Innovation & Risk-Taking: Why Social Learning Theory Matters in Business and in Golf

Last week I spent four days playing eight rounds of golf in Myrtle Beach, South Carolina, with 19 other guys.  That is 144 holes in just over 96 hours.  Before you ask the question the answer is yes!  Yes, we are absolutely a little crazy!  We are also equally passionate about the game of golf.  Through this marathon of golf I noticed that something happened to us all when we are playing.  On the golf course, just as in the office, we were adjusting to our environment and influencing each other’s behavior.

The complexity of golf is one of the reasons I love it so much.  As with most sports after a certain level of proficiency it becomes a completely mental game.  Once that happens your score can be as easily determined by your mood, what you had for breakfast that day, or who you are on the course with.  One of my favorite quotes on the complexity of the game comes from Arnold Palmer.

Golf is deceptively simple and endlessly complicated; it satisfies the soul and frustrates the intellect. It is at the same time rewarding and maddening – and it is without a doubt the greatest game mankind has ever invented.” – Arnold Palmer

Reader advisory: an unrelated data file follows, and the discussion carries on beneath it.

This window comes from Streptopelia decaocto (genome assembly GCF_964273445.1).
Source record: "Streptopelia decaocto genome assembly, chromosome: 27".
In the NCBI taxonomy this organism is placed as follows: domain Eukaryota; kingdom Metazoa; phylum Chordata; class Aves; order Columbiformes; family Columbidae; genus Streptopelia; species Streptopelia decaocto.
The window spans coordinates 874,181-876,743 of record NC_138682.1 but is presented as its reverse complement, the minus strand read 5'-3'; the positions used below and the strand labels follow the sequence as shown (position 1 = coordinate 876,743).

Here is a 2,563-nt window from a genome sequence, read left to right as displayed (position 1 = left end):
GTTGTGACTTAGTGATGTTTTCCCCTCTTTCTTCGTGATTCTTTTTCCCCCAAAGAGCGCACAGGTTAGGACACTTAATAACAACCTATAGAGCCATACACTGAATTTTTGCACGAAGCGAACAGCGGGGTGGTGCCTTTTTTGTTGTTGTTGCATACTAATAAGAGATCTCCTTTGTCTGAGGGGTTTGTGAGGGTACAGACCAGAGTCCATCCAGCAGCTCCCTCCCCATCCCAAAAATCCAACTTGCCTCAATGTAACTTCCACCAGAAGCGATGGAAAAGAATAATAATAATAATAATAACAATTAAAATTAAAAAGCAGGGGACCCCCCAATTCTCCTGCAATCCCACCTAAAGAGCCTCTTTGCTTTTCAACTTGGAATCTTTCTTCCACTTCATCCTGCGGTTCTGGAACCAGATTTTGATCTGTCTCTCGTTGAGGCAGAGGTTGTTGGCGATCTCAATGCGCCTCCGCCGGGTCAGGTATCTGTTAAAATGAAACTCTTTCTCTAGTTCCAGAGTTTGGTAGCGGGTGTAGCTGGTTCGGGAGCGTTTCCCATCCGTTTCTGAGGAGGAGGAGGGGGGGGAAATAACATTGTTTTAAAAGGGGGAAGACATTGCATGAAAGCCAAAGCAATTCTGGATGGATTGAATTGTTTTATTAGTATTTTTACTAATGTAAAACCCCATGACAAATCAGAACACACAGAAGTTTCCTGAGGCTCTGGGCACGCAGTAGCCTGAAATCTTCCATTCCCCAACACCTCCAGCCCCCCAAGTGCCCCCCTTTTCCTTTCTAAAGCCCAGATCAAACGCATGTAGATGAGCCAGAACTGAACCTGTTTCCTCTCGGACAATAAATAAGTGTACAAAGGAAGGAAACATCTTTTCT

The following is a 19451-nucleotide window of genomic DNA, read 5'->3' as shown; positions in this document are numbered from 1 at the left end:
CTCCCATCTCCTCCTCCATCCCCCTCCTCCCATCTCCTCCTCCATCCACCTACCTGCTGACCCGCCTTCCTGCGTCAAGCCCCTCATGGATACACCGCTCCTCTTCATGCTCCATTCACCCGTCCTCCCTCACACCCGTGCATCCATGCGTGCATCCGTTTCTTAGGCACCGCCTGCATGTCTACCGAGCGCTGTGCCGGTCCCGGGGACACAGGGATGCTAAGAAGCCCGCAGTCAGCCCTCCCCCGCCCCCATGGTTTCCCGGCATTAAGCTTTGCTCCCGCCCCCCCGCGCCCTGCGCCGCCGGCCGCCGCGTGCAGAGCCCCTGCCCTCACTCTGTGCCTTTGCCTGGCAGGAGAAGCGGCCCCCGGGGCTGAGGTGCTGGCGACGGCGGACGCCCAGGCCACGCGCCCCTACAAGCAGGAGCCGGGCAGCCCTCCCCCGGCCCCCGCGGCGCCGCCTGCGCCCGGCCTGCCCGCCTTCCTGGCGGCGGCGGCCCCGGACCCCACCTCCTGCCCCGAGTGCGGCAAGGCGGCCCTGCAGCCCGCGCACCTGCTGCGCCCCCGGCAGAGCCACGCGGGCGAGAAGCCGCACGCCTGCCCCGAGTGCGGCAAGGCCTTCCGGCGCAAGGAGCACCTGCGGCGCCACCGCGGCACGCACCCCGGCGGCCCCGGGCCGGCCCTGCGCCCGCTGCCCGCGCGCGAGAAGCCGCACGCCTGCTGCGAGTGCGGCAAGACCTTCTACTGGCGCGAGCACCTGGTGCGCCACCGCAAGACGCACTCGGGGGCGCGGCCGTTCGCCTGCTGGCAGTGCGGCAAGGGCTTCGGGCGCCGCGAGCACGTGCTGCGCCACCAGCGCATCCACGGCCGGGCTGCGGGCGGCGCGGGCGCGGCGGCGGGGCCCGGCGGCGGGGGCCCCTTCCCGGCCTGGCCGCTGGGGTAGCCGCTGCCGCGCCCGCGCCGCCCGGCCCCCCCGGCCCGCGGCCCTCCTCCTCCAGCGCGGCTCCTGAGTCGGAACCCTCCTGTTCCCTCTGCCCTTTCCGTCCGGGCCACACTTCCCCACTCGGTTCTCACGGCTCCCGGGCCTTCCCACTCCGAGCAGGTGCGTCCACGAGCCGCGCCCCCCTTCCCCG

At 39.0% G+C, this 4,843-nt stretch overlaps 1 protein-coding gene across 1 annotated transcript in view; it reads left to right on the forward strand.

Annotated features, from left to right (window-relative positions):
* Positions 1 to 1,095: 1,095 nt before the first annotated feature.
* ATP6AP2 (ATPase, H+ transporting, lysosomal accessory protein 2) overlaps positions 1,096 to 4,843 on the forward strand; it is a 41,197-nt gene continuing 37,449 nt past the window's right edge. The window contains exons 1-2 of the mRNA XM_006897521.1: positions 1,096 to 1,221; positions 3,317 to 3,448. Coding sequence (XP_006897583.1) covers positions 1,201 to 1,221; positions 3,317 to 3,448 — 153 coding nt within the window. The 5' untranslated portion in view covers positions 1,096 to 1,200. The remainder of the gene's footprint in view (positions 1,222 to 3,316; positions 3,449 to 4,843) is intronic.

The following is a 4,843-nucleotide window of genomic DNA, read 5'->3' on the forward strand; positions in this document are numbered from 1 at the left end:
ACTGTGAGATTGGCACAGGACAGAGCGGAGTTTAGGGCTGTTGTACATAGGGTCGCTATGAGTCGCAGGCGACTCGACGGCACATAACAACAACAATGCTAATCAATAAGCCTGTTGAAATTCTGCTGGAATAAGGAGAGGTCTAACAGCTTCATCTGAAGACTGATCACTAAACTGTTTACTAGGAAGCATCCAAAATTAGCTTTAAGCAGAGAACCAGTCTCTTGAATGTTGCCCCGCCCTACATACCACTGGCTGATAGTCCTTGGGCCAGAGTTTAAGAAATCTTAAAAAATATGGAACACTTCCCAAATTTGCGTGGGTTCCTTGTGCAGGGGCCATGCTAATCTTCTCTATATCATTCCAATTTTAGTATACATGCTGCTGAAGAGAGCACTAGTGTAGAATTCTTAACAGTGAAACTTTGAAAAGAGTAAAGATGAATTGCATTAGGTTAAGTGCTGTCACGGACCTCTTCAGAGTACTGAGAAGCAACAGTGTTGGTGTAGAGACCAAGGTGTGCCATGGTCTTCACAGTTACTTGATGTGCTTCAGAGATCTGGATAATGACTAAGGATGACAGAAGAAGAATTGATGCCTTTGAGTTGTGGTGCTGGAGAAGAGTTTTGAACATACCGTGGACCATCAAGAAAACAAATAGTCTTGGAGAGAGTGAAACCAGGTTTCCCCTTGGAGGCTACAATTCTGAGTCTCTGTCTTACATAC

On this year’s golf trip we had several new guys join the group.  A couple of the new guys were really skilled players but most of them were like me, somewhere slightly better than average.  What I always find interesting with golf is how some good golfers have bad days and some average golfers have great days.  But in the end most of us continue to huddled around our handicaps.

This year I noticed something else, how the players in a foursome seemed to learn and feed off of one another.  The average players who were paired with a good player seemed to be taking on a few of their good habits (i.e. better tempo, better course management, etc.).  The inverse was also true in that the good players were sometimes taking on bad habits (faster swings, poor course management, etc.).  Throughout the week we definitely were influencing one another just by being present.  We were watching the actions of each other consciously or unconsciously.  I realized that this was the same phenomenon that I have been writing about in business.

In business we are continually observing our environment, consciously or unconsciously, and making adjustments in our behaviors.  A lot of my work focuses on how individuals adjust their risk-taking behaviors after they see how leaders address failure within the organization.  If the consequences of failure are too severe then the individual will reduce their risk-taking to a more modest level.  They are continually absorbing their environment and learning from the actions of others.

Psychologist Albert Bandura had pioneered work on the idea of “learning from and influencing others” in his research on Social Learning Theory.  The basic premise of Bandura’s research was that most human behavior is learned observationally.  We watch what others do and then we model that behavior.